Thoughts on the movie Up In The Air? Representative of the layoff experience or exaggerated for Hollywood?

Asked by Misty over 6 years ago

Totally exaggerated - no one is that smooth and good at firing people. It may not seem like the person doing the firing has any feelings, but they do. They are usually scared out of their mind, afraid to screw it up, because they don't do it all the time. Often they genuinely care about the person, as they have worked together a while, and are super bummed. And they don't want to get the stink eye when they run into them at the local coffee shop.

The guy in the cubicle next to be REEKS to high heaven. But he's also the nicest, most gentle guy on earth (think "Stapler Guy" from Office Space). I can't bring myself to tell him directly -- can I ask HR to intervene and tell him to shower?

Asked by GMP over 6 years ago

Yup. I have had to have the following conversations more than once: * You need to take a shower before work * You need to wear clean clothes to the office * It is inappropriate to not wear shoes into the restroom * There are over the counter remedies, such as Beano, that can help address the dispute between you and your coworkers And you can ask HR to do it in an anonymous fashion...

I was laid off because the economy sucked and our practice was hurting, but in my meeting they tried to dress it up as performance-based. I don't understand why they couldn't have just said "listen, we think you're a good employee but we're not doing well and can't afford to keep you around. " Are there legal consequences to a company characterizing a layoff as performance-based vs. economic?

Asked by Precious over 6 years ago

I'm sorry - that sounds like a terrible experience. It's adding insult to injury. I hope they gave you a decent severance package, at least. In general, when doing layoffs, you do need to be able to legally justify who you selected for layoff as opposed to who you didn't. This decision making process defines the factors taken into account when selecting who is impacted, and usually includes one or more of: skill set, location, time in job and / or performance. While this process needs to be defined, it doesn't need to be communicated to impacted individuals during the layoff process. I don't know if your performance truly was an issue, but it sounds as if they wanted to communicate that it was and it was how they make their decision. When you say "our practice", I am assuming you worked at a law firm. Being a bunch of lawyers, my guess is that they were trying to cover their rear ends by providing you a 'defensible reason' for choosing you to lay off. That's sort of crummy, especially when you consider if they offered you severance, it came with a release from claims. If you sign that, you can't come back and sue them - so no need to worry about providing a reason at the beginning of the process.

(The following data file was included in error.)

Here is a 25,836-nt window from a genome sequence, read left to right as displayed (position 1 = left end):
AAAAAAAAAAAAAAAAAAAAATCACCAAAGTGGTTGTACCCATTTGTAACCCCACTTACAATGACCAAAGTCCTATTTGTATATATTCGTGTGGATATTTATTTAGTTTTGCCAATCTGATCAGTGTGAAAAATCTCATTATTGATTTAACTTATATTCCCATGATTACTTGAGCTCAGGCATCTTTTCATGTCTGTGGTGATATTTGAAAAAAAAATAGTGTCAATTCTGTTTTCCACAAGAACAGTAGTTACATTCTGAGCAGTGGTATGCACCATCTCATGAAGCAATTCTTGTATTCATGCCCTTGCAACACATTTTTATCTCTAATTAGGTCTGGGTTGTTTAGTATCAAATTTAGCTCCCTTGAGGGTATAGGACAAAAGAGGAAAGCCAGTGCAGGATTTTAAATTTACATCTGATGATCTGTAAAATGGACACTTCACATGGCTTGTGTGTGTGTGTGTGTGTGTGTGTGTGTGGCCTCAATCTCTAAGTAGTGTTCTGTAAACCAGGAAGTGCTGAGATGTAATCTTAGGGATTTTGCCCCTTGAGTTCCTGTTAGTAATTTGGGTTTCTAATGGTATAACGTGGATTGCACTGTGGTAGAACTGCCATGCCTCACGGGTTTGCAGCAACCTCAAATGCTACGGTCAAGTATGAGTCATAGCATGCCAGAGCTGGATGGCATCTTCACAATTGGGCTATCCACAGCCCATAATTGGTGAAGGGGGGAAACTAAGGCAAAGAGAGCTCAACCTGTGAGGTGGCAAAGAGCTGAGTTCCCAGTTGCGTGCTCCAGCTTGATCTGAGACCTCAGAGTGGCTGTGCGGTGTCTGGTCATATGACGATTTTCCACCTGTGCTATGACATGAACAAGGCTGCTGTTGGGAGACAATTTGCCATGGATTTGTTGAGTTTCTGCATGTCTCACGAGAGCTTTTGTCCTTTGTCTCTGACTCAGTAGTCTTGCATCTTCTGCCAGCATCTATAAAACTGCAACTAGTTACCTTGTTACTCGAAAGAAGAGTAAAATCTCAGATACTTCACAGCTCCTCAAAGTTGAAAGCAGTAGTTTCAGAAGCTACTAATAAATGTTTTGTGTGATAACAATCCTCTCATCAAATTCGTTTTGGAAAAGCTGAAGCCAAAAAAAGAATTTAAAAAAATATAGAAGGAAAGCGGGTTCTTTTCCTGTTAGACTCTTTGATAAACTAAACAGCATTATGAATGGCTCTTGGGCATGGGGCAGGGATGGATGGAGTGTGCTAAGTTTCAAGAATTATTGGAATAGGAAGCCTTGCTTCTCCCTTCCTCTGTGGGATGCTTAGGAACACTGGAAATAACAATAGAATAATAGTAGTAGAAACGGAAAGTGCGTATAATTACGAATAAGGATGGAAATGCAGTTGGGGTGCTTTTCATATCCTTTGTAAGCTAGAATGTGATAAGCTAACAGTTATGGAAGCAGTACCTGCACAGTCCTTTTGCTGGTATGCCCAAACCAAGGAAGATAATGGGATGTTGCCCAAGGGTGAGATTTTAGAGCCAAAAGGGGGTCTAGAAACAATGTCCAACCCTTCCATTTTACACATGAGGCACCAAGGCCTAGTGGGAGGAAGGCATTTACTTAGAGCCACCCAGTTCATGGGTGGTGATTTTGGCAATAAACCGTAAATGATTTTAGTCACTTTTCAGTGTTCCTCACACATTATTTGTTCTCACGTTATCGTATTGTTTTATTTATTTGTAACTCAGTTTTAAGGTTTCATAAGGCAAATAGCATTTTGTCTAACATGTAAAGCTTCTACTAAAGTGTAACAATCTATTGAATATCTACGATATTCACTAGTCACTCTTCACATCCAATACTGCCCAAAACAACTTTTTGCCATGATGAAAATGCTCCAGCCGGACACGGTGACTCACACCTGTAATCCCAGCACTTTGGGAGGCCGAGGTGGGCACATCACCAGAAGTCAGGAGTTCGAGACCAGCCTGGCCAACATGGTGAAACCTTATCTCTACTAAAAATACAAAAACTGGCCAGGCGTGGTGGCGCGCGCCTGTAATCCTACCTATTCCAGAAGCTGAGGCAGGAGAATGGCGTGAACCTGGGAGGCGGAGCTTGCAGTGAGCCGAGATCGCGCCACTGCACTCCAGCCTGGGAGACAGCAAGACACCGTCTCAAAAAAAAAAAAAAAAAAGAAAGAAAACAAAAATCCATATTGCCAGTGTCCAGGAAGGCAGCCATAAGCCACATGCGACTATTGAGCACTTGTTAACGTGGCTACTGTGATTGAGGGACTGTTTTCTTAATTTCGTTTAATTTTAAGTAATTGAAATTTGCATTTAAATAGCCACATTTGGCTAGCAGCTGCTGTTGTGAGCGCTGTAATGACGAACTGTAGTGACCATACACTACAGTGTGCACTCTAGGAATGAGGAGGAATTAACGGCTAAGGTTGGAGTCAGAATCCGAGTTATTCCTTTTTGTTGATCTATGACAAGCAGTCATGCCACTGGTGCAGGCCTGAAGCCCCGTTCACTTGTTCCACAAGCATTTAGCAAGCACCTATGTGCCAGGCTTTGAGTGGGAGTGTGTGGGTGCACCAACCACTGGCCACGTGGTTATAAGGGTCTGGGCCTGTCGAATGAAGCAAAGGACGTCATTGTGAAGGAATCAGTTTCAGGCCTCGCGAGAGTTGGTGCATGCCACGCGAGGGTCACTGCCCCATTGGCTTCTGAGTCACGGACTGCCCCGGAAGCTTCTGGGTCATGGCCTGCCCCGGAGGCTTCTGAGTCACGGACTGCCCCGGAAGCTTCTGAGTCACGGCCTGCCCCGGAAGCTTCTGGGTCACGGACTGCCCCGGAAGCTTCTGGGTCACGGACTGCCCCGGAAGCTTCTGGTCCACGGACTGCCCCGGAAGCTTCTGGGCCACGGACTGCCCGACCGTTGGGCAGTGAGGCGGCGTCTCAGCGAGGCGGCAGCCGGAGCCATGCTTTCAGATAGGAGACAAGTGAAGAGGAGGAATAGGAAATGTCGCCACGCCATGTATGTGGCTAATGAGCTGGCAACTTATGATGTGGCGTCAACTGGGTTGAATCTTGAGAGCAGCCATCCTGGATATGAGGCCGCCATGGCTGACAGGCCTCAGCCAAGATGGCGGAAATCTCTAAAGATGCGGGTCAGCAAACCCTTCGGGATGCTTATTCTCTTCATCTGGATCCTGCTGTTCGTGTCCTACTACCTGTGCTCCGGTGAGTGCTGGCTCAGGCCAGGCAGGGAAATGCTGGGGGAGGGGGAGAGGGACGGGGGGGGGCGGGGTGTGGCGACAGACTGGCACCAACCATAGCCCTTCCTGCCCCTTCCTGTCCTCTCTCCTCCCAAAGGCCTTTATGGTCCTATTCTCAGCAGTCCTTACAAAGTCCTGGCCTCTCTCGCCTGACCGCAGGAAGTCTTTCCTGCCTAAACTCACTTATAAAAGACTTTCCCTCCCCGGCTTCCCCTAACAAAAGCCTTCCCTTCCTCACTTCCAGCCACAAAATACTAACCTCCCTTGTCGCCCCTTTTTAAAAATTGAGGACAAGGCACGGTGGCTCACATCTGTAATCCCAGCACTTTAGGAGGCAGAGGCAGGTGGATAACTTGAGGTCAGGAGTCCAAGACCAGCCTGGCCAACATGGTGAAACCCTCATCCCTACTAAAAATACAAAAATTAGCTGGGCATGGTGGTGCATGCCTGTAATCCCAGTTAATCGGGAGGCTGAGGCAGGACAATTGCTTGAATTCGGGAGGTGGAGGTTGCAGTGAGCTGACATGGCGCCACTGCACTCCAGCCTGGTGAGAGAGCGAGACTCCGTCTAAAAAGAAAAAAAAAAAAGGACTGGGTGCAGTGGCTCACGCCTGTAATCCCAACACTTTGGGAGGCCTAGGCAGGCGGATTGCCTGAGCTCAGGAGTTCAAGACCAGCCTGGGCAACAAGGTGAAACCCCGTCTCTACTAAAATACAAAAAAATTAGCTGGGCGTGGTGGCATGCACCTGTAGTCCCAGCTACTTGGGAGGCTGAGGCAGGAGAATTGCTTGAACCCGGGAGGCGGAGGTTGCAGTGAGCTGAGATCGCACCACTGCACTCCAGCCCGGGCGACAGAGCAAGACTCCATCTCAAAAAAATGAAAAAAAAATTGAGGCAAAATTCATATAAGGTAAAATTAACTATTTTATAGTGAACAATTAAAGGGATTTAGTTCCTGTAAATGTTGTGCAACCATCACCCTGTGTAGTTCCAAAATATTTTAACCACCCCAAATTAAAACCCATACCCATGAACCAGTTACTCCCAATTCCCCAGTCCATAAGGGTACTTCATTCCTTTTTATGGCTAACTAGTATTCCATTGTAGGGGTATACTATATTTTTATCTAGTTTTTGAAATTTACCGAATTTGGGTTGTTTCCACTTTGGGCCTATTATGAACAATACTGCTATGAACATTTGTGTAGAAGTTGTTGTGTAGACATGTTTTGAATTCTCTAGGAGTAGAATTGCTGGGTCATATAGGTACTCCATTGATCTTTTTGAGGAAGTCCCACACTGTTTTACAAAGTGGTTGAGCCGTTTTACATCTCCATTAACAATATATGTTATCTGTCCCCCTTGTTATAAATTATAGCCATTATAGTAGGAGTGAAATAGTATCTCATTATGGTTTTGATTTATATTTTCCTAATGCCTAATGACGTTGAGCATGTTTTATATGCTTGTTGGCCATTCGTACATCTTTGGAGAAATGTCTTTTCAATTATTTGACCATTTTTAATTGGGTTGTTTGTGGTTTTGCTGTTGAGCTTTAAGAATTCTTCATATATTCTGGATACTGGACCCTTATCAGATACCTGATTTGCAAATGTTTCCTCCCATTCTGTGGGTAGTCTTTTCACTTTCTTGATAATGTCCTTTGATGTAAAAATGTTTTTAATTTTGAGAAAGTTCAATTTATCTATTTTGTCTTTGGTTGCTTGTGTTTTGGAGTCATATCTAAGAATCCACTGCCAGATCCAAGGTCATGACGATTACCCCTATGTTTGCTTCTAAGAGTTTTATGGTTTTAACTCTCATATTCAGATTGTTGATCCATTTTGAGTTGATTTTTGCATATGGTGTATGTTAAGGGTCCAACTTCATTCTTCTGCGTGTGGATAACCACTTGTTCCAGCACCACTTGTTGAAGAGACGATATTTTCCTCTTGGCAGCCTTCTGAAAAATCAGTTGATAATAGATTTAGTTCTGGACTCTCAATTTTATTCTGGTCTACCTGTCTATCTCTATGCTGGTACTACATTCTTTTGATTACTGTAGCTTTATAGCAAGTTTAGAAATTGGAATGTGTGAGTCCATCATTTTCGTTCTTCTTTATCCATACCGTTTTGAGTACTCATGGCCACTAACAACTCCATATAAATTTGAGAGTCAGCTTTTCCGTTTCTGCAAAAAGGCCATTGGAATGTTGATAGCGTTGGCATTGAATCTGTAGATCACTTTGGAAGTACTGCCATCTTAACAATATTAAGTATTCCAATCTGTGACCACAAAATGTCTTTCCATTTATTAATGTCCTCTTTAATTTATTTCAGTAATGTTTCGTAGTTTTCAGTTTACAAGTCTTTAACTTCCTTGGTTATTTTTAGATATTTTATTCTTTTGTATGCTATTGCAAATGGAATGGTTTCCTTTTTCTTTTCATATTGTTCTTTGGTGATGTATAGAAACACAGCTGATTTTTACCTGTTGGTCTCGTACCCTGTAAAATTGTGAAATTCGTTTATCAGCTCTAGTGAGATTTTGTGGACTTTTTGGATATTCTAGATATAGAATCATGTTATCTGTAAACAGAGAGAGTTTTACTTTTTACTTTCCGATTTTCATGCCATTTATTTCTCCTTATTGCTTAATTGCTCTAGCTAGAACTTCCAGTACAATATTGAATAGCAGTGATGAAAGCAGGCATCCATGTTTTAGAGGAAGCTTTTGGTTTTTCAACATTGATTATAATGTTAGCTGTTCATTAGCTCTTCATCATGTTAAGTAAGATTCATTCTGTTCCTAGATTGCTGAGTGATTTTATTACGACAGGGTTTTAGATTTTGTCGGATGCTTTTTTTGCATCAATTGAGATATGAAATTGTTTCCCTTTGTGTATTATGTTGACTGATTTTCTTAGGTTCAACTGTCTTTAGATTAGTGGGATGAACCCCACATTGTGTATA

While looking for jobs, I've often heard companies using the term "hiring freeze". Is this usually b.s.?

Asked by spivey over 6 years ago

It is a highly overused term. Without knowing all the details, I would guess that you are applying for roles that are not central to what an organization does. For example, as a tech company, I will always be hiring developers. But, that isn't true in other areas such as Marketing, Legal or Finance. Because these are considered 'support' functions, headcount is very closely managed in these areas. It may be possible that you are applying at organizations that are truly in a freeze - but in my experience this is quite rare. It usually happens in organizations that are super small, in severe financial distress or a business in which labor is the largest cost and managed down to the very minutes employees work (like a call center, for example.)

I was convicted of a major felony about 12 years ago. Since that time, I have earned my bachelors Magna Cum Laude, and am considering getting an MBA. I still can't get a job. Will the MBA help? Is there any real hope for executive level career?

Asked by brad white over 6 years ago

I am sorry you are having such a hard time. It is clear that you have worked hard to overcome your past, but are still facing some challenges. Fortunately, just a few months ago, there has been an update in this area that may be helpful to you as you move forward in your career. Recently, the EEOC issued guidelines that outline when employers can take into account the criminal history of a job applicant or employee. In the past, employers typically had a policy of not hiring individuals who had felony convictions, regardless of the details of that conviction. This no longer is permissible, and each situation must be considered individually. The EEOC cites the most important considerations as: (1) the nature and gravity of the offense (2) the time that has lapsed since the offense and (3) the nature of the job. To learn more, I recommend you check out the details at the EEOC's website at The information is long, but it will help you understand how this new approach works and can give you some specific steps you can take to address the situation. Good luck! I wish you much success and continued achievement.

Is dating an HR person riskier than the usual workplace dating?

Asked by curiousgeorge over 6 years ago